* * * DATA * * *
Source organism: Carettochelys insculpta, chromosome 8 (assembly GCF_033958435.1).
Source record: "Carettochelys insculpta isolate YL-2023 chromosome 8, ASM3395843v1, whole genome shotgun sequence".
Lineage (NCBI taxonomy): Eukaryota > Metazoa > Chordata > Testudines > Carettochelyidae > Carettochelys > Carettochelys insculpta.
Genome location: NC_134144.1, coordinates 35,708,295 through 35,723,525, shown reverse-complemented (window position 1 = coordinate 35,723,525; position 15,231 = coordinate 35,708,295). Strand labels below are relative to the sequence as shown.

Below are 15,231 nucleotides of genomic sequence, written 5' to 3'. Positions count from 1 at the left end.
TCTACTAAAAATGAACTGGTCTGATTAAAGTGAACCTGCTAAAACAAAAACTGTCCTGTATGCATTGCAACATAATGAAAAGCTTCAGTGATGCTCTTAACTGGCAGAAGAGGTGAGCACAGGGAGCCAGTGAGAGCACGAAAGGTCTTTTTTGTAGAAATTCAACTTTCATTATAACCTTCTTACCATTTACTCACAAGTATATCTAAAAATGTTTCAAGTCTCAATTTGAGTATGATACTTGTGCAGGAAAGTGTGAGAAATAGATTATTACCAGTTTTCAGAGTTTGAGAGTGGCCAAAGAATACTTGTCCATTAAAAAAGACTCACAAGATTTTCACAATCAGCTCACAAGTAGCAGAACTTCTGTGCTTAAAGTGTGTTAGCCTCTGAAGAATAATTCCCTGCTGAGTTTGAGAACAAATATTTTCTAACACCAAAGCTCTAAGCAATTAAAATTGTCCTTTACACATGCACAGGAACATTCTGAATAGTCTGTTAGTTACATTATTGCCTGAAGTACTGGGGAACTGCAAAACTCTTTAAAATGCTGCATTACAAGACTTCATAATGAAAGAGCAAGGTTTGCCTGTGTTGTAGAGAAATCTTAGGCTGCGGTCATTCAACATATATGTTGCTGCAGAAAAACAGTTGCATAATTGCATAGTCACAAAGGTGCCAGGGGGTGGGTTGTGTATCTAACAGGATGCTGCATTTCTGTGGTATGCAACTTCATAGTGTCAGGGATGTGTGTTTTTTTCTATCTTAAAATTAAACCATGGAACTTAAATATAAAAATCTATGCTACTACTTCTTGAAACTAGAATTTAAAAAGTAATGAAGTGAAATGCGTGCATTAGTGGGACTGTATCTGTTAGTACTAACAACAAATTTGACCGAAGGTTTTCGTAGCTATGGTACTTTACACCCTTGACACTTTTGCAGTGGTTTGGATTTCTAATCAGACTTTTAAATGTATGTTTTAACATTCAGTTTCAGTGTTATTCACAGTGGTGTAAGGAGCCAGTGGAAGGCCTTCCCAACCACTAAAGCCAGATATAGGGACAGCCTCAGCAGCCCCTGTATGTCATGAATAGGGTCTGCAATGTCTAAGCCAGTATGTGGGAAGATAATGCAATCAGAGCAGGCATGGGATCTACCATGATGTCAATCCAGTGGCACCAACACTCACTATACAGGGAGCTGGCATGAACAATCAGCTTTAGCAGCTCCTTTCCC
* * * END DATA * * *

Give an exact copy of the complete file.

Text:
Source organism: Carettochelys insculpta, chromosome 8 (assembly GCF_033958435.1).
Source record: "Carettochelys insculpta isolate YL-2023 chromosome 8, ASM3395843v1, whole genome shotgun sequence".
Lineage (NCBI taxonomy): Eukaryota > Metazoa > Chordata > Testudines > Carettochelyidae > Carettochelys > Carettochelys insculpta.
Genome location: NC_134144.1, coordinates 35,708,295 through 35,723,525, shown reverse-complemented (window position 1 = coordinate 35,723,525; position 15,231 = coordinate 35,708,295). Strand labels below are relative to the sequence as shown.

Below are 15,231 nucleotides of genomic sequence, written 5' to 3'. Positions count from 1 at the left end.
TCTACTAAAAATGAACTGGTCTGATTAAAGTGAACCTGCTAAAACAAAAACTGTCCTGTATGCATTGCAACATAATGAAAAGCTTCAGTGATGCTCTTAACTGGCAGAAGAGGTGAGCACAGGGAGCCAGTGAGAGCACGAAAGGTCTTTTTTGTAGAAATTCAACTTTCATTATAACCTTCTTACCATTTACTCACAAGTATATCTAAAAATGTTTCAAGTCTCAATTTGAGTATGATACTTGTGCAGGAAAGTGTGAGAAATAGATTATTACCAGTTTTCAGAGTTTGAGAGTGGCCAAAGAATACTTGTCCATTAAAAAAGACTCACAAGATTTTCACAATCAGCTCACAAGTAGCAGAACTTCTGTGCTTAAAGTGTGTTAGCCTCTGAAGAATAATTCCCTGCTGAGTTTGAGAACAAATATTTTCTAACACCAAAGCTCTAAGCAATTAAAATTGTCCTTTACACATGCACAGGAACATTCTGAATAGTCTGTTAGTTACATTATTGCCTGAAGTACTGGGGAACTGCAAAACTCTTTAAAATGCTGCATTACAAGACTTCATAATGAAAGAGCAAGGTTTGCCTGTGTTGTAGAGAAATCTTAGGCTGCGGTCATTCAACATATATGTTGCTGCAGAAAAACAGTTGCATAATTGCATAGTCACAAAGGTGCCAGGGGGTGGGTTGTGTATCTAACAGGATGCTGCATTTCTGTGGTATGCAACTTCATAGTGTCAGGGATGTGTGTTTTTTTCTATCTTAAAATTAAACCATGGAACTTAAATATAAAAATCTATGCTACTACTTCTTGAAACTAGAATTTAAAAAGTAATGAAGTGAAATGCGTGCATTAGTGGGACTGTATCTGTTAGTACTAACAACAAATTTGACCGAAGGTTTTCGTAGCTATGGTACTTTACACCCTTGACACTTTTGCAGTGGTTTGGATTTCTAATCAGACTTTTAAATGTATGTTTTAACATTCAGTTTCAGTGTTATTCACAGTGGTGTAAGGAGCCAGTGGAAGGCCTTCCCAACCACTAAAGCCAGATATAGGGACAGCCTCAGCAGCCCCTGTATGTCATGAATAGGGTCTGCAATGTCTAAGCCAGTATGTGGGAAGATAATGCAATCAGAGCAGGCATGGGATCTACCATGATGTCAATCCAGTGGCACCAACACTCACTATACAGGGAGCTGGCATGAACAATCAGCTTTAGCAGCTCCTTTCCC